Among the most fascinating problems in the study of infectious diseases are variations in virulence. To the physician, the microbiologist and the epidemiologist each new contribution to the study of microbic variation holds out the encouragement that perhaps the veils behind which the mysteries hide will be parted a little wider. But little more than disappointment comes from an examination of this newest monograph. Beginning essentially where Gurney Dixon left off nearly ten years ago, the author presents an analysis of variations in certain cultures of bacteria—particularly of variations associated with fermentation characteristics—which adds little of probable importance or permanent worth.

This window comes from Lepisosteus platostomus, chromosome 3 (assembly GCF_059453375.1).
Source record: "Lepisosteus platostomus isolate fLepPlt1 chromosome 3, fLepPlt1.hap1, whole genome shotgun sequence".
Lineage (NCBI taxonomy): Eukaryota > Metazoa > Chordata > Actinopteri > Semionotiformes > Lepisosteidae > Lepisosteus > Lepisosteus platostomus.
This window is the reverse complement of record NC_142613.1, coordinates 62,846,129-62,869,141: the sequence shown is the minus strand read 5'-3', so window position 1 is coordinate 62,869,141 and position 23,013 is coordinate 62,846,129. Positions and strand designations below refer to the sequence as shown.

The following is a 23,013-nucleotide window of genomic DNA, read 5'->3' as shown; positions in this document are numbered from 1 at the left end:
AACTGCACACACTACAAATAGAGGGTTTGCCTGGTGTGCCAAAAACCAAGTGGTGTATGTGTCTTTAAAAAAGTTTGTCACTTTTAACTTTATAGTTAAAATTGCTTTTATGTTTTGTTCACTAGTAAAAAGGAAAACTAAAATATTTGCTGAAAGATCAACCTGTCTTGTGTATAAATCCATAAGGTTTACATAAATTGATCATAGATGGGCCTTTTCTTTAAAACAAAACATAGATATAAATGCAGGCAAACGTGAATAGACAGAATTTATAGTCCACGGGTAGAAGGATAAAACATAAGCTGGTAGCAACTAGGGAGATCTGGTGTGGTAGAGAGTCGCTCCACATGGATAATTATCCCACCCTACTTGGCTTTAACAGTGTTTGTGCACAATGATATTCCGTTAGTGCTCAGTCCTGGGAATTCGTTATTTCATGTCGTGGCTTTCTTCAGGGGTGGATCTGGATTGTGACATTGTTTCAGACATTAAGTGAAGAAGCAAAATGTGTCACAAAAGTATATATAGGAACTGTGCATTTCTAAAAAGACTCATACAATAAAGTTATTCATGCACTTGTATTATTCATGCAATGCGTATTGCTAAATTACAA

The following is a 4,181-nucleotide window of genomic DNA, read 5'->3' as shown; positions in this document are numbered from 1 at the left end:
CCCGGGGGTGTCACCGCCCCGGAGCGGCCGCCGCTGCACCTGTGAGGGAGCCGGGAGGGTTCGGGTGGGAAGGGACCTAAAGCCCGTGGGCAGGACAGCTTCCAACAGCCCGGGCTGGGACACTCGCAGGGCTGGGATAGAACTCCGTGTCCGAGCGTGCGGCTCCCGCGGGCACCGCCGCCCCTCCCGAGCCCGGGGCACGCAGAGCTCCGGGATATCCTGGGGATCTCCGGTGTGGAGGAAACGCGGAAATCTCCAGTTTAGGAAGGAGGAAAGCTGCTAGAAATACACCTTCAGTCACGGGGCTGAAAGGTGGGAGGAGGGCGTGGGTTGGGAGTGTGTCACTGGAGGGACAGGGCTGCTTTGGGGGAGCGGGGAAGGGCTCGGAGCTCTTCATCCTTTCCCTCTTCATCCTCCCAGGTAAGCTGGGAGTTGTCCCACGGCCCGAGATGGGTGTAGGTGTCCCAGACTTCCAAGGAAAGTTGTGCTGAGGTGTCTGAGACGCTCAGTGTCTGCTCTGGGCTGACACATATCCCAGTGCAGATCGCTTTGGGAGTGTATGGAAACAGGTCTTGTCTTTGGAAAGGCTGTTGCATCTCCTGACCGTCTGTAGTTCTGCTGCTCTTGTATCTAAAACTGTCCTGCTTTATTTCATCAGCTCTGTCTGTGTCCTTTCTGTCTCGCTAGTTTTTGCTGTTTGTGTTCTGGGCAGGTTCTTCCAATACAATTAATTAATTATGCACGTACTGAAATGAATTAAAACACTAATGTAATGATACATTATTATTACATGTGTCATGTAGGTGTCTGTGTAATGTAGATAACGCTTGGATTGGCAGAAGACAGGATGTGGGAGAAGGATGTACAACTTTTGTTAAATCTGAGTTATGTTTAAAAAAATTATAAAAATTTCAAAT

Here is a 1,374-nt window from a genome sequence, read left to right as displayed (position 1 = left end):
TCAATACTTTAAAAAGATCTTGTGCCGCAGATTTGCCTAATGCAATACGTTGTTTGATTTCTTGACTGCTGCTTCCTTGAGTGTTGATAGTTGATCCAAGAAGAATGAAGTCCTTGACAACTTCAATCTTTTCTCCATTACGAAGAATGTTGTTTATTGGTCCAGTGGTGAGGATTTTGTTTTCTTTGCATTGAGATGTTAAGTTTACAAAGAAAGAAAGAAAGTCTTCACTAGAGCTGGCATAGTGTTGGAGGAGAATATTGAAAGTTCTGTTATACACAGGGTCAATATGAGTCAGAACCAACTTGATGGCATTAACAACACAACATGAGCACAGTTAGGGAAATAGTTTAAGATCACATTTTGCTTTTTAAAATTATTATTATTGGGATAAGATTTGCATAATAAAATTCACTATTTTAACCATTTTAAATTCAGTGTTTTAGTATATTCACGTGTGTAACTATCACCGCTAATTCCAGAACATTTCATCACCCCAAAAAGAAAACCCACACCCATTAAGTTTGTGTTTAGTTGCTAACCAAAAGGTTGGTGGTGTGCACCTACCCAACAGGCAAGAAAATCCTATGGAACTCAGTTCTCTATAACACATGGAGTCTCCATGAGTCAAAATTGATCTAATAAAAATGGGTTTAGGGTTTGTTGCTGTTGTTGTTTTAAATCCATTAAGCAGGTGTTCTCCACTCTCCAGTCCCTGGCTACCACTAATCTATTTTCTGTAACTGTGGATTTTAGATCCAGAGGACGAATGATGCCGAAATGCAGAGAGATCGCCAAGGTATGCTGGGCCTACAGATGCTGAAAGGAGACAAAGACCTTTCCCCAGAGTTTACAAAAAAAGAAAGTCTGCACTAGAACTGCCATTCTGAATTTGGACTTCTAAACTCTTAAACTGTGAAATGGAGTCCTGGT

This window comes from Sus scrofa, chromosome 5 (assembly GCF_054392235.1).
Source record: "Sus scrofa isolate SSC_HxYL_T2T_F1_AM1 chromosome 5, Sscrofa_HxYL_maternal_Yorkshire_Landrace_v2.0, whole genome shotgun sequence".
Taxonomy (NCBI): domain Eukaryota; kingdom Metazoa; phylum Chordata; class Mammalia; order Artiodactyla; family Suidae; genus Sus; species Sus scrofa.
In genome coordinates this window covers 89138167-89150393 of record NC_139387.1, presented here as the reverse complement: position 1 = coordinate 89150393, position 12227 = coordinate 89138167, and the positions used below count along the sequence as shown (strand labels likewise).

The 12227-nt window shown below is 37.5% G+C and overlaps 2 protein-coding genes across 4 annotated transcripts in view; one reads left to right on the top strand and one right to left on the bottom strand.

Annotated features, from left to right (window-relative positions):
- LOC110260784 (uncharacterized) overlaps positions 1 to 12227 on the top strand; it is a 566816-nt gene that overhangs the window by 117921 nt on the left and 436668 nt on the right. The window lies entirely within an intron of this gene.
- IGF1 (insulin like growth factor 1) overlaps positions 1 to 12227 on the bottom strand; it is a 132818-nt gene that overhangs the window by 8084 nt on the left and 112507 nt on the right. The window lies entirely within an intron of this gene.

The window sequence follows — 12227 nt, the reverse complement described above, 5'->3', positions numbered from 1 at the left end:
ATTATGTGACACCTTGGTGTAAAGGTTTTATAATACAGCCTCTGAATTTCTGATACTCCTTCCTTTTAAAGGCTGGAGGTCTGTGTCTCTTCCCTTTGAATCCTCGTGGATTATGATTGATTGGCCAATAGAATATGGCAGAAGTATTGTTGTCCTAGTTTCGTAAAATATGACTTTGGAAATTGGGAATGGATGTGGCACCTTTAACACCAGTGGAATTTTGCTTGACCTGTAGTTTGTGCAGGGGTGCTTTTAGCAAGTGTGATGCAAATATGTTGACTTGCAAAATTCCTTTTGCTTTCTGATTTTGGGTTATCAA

By a series of ingenious arguments, the author demonstrates that certain variations in culture may be described by assuming that the variant characteristics are determined by multiple allelomorphs. He then proceeds to the experimental "demonstration" of segregation and perhaps autogamic conjugation, and concludes by deducing a probable "life history"